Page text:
DCR Indicators – explainable AI for business users
DCR Indicators is a cutting-edge, data-driven process mining solution that leverages the power of AI to provide valuable insights to organizations. What sets DCR Indicators apart from other solutions is that its recommendations are not only data-driven but also highly explainable.
For example, DCR Indicators can identify the most common reasons for bad outcomes, such as cases that are not closed by case workers. What makes this approach unique is that it not only provides recommendations based on a trained model, but it also explains how it arrived at those recommendations in a clear and understandable way. This level of explainability is critical for organizations that need to make informed decisions based on reliable data. Moreover, the model can be reviewed by domain experts who can accept or reject its elements if they are not fully understood. Additionally, experts can adjust the model and add new elements, potentially based on new legal requirements, ensuring the model stays up-to-date and relevant.
We have had the opportunity to use DCR Indicators on various datasets, and we would like to share a few examples below to illustrate the benefits of this approach.
As a first example, consider the following image of a rule discovered by the process discovery algorithm:
The pattern is simple but powerful. Whenever an event is received from another system, such as an employee who is no longer sick, the case must be closed. This rule is easy to understand and explain, making it an ideal starting point for discussions with case workers and managers.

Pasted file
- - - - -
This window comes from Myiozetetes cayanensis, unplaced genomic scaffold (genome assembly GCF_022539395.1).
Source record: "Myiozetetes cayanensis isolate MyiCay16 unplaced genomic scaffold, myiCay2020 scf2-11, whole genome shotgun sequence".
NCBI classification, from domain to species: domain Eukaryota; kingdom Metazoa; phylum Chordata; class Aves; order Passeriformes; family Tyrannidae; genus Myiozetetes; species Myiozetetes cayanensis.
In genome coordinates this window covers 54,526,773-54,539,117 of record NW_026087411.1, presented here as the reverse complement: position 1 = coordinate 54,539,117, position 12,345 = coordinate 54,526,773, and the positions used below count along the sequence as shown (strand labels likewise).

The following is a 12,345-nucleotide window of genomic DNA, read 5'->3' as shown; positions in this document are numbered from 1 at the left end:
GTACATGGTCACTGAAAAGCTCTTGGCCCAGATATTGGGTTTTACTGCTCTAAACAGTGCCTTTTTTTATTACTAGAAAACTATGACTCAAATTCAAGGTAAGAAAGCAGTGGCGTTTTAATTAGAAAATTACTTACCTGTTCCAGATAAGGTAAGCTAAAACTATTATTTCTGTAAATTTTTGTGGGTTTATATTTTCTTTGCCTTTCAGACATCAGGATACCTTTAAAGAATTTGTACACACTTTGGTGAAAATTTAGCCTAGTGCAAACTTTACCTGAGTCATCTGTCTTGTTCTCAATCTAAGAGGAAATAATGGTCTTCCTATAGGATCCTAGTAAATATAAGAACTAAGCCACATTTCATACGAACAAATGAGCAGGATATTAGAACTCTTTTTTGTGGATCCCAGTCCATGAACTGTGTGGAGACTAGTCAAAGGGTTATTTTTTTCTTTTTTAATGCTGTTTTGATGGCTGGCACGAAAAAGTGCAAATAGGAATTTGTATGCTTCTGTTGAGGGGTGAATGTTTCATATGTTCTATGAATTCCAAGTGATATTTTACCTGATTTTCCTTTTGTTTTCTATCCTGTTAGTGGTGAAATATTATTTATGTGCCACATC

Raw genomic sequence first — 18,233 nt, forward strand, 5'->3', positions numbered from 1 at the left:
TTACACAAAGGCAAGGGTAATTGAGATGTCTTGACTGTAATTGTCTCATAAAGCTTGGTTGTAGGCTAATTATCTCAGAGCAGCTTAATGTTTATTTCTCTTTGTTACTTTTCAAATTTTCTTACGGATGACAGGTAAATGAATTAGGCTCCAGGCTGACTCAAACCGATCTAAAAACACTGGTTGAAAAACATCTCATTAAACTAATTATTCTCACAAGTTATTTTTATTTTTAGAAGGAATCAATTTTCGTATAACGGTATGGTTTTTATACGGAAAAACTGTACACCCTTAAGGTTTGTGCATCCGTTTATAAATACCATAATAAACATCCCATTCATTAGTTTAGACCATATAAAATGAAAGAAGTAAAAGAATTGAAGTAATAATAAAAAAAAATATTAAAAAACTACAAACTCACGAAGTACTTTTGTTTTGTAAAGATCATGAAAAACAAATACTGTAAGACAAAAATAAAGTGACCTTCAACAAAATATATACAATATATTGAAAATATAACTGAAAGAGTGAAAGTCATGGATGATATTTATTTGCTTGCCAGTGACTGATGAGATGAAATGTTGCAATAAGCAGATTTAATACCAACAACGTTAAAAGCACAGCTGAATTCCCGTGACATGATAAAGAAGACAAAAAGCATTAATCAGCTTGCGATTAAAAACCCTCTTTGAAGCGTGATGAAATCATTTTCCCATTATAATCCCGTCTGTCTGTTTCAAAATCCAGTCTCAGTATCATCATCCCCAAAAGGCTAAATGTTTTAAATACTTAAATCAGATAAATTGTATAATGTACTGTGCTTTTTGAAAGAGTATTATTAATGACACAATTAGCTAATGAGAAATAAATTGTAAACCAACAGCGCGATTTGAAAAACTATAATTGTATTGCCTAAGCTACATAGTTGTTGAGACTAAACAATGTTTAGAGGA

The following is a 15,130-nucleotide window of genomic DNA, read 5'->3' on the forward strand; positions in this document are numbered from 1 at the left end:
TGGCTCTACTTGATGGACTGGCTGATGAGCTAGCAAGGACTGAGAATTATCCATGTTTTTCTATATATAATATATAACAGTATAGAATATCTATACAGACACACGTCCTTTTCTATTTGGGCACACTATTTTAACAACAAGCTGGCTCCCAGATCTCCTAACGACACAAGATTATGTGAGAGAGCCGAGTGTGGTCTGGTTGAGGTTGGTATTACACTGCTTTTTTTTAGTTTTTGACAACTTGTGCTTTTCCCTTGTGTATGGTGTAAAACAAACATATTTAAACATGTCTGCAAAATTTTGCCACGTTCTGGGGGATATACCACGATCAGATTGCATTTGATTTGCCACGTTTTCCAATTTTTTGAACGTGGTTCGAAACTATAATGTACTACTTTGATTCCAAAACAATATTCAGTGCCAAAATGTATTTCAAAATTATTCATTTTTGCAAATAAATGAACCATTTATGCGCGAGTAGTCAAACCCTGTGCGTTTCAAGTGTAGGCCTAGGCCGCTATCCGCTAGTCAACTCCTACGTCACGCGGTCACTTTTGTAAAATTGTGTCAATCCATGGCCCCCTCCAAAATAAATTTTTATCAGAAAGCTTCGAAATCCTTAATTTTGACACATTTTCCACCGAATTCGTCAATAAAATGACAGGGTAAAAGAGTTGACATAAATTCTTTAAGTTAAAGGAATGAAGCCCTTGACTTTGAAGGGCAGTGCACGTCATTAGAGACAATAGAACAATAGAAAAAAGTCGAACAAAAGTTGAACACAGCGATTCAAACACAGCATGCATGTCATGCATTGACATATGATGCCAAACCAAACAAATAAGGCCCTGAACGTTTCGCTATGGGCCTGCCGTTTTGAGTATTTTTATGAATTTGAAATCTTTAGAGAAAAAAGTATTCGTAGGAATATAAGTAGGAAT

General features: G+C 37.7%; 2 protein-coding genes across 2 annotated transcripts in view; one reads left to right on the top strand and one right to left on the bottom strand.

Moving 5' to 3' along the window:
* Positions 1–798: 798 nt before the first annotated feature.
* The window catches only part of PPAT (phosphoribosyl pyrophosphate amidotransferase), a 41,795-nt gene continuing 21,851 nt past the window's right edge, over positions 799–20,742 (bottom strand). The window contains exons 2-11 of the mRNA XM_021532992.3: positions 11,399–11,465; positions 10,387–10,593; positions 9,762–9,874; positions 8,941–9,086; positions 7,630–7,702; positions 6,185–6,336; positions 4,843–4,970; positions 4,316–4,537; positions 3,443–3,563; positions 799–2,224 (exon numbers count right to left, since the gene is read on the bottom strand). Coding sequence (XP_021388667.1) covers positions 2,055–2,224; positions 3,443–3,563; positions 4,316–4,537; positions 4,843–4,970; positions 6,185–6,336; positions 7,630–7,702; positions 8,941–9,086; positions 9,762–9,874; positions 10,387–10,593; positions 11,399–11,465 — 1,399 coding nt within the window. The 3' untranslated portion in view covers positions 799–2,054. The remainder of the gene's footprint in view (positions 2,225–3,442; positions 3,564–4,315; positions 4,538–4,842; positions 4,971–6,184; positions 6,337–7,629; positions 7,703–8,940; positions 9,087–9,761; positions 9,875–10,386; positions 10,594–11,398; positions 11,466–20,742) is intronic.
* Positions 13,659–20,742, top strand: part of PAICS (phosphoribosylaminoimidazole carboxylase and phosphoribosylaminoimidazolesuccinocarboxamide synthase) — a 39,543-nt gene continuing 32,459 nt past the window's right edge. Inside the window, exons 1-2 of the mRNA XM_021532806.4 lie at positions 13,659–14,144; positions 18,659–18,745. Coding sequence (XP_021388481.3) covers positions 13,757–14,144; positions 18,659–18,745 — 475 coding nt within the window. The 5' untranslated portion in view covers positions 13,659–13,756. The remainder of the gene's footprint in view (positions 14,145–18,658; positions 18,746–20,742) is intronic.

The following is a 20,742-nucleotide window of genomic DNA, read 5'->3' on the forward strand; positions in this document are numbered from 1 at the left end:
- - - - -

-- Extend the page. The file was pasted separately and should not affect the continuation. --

One of the key benefits of DCR Indicators is that the patterns it identifies are self-explanatory. This means that stakeholders can easily review and verify the patterns, ensuring that they are accurate and relevant to the organization's needs. This level of transparency and explainability is critical for organizations that need to make data-driven decisions with confidence.
Another example of how DCR Indicators can drive valuable insights is in the area of early follow-up for unemployed individuals in company training programs. The following image shows the rule that was discovered:
he rule may seem simple, but also here its impact is powerful. After enrolling in a company training program, following up within two weeks is critical to ensuring that individuals remain engaged and motivated. This approach also allows any issues to be addressed early on, preventing potential problems from snowballing into larger ones. The pattern is self-explanatory and easy to understand, making it an excellent starting point for further discussions with stakeholders. By leveraging DCR Indicators, organizations can gain valuable insights into their processes and make data-driven decisions that lead to better outcomes for all involved.
While the pattern may seem straightforward, it is also important to understand the underlying reasons why this approach is effective. During our project, we explored various questions to gain a deeper understanding of the pattern and its implications. This level of exploration and inquiry is critical for organizations that want to leverage data-driven insights to inform their decision-making.
DCR Indicators provides not only valuable recommendations based on data-driven insights but also the transparency and explainability required to build trust with stakeholders. These two examples demonstrate how DCR Indicators can help organizations uncover patterns in their data and gain deeper insights into their processes, ultimately leading to better outcomes for all involved.
Sometimes, we come across patterns that are easy to understand formally, but humans still struggle to grasp intuitively. While explainability is important, it's not always sufficient to make us fully comprehend a pattern. This intuitive sense of "making sense" is equally essential.
One such example is the pattern we discovered where we must ensure that courses and education programs are created before creating a company training program. This pattern is violated in 14 "bad" cases, even though it occurs in two good cases.